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Story by from Davie, United States, submitted on 02/06/2011
Rode the Alpe d''Huez for the first time in May of 2011. It is all it is made out to be and then some. I had two objectives, the first being riding to the top and the second, riding it non stop. I am happy to say that I achieved both. I feel very satisfied with my achievement as bearing in mind I had a knee operation 5 months ago, am 68 years of age and live in South Florida, where it is flat as a pancake. It also puts into perspective how good the pro'' cyclists really are.
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Story by Sjur Dyb Berg from Nesodden, Norway, submitted on 21/12/2010
I climbed Alpe dhuez when i was in France to watch Tour de France in 2010. Earlier in the week i had climbed Mount Ventoux on the time 43:23. It was 39C this day, so it got abit hot under the helmet but i mannaged to ride Alpe dHuez on 1:05. Sjur (14)
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Story by joe from aix, France, submitted on 14/11/2009
I hate this climb so much! It was the last climb I did on a climbing holiday in the alps with my bike that was built in 1972. I broke a spoke after the 3rd turn and had to remove a rear brake block to let the wheel turn enough for me to continue. The drivers are not as friendly as they are on other climbs and the road is just unreal the way its so steep. I was trying to climb it in under an hour and failed to do so, then on the decent my front brake blocks started melting and I thought my tubular tyre was going to explode from the heat of the rim. I had to cool the rims down with water at every turn and to keep them cool I would try not to use my brakes on the strights. I thought I was going to die on the decent and was tempted to walk down but it was getting really dark and the camp site was far from the bottom of the hill. I could not loose enough speed for the last corner and went round it Moto GP style using the full width of the road and even onto the shoulder on the turn exit, then cried a little at the bottom. looking forward to next year, 5 stars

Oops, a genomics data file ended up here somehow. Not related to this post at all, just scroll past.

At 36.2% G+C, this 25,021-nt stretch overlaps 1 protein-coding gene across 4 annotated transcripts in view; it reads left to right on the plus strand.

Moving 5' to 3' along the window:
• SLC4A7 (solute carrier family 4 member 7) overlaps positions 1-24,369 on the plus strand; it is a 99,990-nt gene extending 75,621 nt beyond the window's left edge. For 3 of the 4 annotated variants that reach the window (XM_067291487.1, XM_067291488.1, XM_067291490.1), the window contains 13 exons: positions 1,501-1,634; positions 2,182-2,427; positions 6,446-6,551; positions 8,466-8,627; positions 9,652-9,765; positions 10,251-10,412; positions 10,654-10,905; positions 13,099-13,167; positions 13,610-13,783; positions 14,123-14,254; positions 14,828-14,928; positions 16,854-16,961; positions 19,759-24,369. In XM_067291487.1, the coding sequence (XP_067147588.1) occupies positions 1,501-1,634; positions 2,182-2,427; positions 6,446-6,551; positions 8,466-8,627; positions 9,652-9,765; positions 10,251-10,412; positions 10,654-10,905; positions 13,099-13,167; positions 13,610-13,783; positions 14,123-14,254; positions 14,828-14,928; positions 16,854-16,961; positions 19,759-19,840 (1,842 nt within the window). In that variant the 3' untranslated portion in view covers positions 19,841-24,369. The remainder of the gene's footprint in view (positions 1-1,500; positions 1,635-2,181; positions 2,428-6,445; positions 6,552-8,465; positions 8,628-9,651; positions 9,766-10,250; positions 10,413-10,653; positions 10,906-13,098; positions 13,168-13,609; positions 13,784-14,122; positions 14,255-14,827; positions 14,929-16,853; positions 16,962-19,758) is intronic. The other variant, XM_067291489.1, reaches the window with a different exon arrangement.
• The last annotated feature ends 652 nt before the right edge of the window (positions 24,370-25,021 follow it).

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Story by ian from London, United Kingdom, submitted on 29/09/2009
So now Ive done it. After tacking the Galibier in the morning I did the Alpe in the afternoon on my sturdy Trek Mountain Bike with lots of cogs, teeth and cranks. No idea how many of each I have mind. I made it to the top of course and I cant see what all the fuss is about - its an easy climb if you stop at every corner, take a picture of the signs, have a drink, look at the views take a few more pictures and then poodle off again. Time taken? Over 2 hours. But I do have lots of photos.
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Story by Phil from Grenoble, France, submitted on 09/02/2009
I did this on the ski bus a few times last year, 30 mins. My knees were a bit sore because the seat in front was too close, and I was desperate for the toilet and I spilt some hot chocolate on my ski jacket, but the views are nice. :P Wouldnt want to do it on a bike though. Looks mental.
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Story by Raj Soni from Bristol, United Kingdom, submitted on 08/05/2009
One of my favourite ever climbs just behind Mont Ventoux and the Angliru. Did it in May 2008 when i was 13 in a time of 56:48 at the end of a week of cycling over the croix de fer, glandon etc. Tough at the beginning and had a small amount of drink and every time i got out of the saddle i needed a huge gulp of it so forced myself to sit down for most of it. Recommend it to anyone who enjoys cycling to do this historic climb.
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Story by Brian from Concord, MA, United States, submitted on 29/07/2009